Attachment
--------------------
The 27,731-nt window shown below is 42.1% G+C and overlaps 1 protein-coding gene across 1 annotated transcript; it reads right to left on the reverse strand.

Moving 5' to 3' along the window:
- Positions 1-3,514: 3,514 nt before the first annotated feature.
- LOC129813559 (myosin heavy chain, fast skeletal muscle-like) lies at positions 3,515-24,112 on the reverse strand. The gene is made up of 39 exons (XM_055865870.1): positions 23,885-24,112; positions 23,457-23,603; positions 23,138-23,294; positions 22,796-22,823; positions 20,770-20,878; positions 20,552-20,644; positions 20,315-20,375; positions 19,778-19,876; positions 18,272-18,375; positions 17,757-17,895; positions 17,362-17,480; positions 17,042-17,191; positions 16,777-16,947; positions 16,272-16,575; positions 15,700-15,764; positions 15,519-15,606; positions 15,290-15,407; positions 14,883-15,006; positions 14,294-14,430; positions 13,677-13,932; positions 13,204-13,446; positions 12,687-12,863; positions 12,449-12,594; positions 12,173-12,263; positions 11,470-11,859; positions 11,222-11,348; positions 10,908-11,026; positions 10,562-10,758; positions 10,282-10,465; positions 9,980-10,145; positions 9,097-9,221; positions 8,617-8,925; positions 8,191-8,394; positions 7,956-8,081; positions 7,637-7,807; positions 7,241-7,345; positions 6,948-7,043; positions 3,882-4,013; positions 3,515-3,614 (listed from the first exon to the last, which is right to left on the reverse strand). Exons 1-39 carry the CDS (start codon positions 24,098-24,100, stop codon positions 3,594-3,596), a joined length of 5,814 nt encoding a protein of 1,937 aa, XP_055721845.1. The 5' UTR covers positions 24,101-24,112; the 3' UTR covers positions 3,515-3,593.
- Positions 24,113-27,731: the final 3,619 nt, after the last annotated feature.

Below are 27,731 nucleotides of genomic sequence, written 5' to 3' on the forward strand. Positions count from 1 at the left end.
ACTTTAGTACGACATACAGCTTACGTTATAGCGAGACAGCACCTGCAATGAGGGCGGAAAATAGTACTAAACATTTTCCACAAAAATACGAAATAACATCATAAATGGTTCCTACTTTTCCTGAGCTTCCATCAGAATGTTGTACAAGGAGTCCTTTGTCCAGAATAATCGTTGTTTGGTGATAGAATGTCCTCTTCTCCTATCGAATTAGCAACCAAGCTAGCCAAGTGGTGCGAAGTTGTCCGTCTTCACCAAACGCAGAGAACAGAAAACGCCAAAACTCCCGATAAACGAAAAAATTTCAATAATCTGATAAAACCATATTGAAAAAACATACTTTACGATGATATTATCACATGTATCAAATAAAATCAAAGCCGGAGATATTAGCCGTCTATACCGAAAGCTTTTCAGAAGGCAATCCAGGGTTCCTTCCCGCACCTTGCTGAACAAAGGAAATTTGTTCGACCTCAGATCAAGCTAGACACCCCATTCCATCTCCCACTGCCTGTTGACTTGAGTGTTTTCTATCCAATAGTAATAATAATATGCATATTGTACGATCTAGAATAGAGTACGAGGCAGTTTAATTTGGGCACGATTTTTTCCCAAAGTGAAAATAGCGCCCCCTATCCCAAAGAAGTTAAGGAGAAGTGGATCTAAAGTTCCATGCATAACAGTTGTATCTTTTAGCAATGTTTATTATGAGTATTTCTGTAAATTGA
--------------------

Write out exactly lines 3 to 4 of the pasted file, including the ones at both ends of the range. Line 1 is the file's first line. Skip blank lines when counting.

- Positions 1-3,514: 3,514 nt before the first annotated feature.
- LOC129813559 (myosin heavy chain, fast skeletal muscle-like) lies at positions 3,515-24,112 on the reverse strand. The gene is made up of 39 exons (XM_055865870.1): positions 23,885-24,112; positions 23,457-23,603; positions 23,138-23,294; positions 22,796-22,823; positions 20,770-20,878; positions 20,552-20,644; positions 20,315-20,375; positions 19,778-19,876; positions 18,272-18,375; positions 17,757-17,895; positions 17,362-17,480; positions 17,042-17,191; positions 16,777-16,947; positions 16,272-16,575; positions 15,700-15,764; positions 15,519-15,606; positions 15,290-15,407; positions 14,883-15,006; positions 14,294-14,430; positions 13,677-13,932; positions 13,204-13,446; positions 12,687-12,863; positions 12,449-12,594; positions 12,173-12,263; positions 11,470-11,859; positions 11,222-11,348; positions 10,908-11,026; positions 10,562-10,758; positions 10,282-10,465; positions 9,980-10,145; positions 9,097-9,221; positions 8,617-8,925; positions 8,191-8,394; positions 7,956-8,081; positions 7,637-7,807; positions 7,241-7,345; positions 6,948-7,043; positions 3,882-4,013; positions 3,515-3,614 (listed from the first exon to the last, which is right to left on the reverse strand). Exons 1-39 carry the CDS (start codon positions 24,098-24,100, stop codon positions 3,594-3,596), a joined length of 5,814 nt encoding a protein of 1,937 aa, XP_055721845.1. The 5' UTR covers positions 24,101-24,112; the 3' UTR covers positions 3,515-3,593.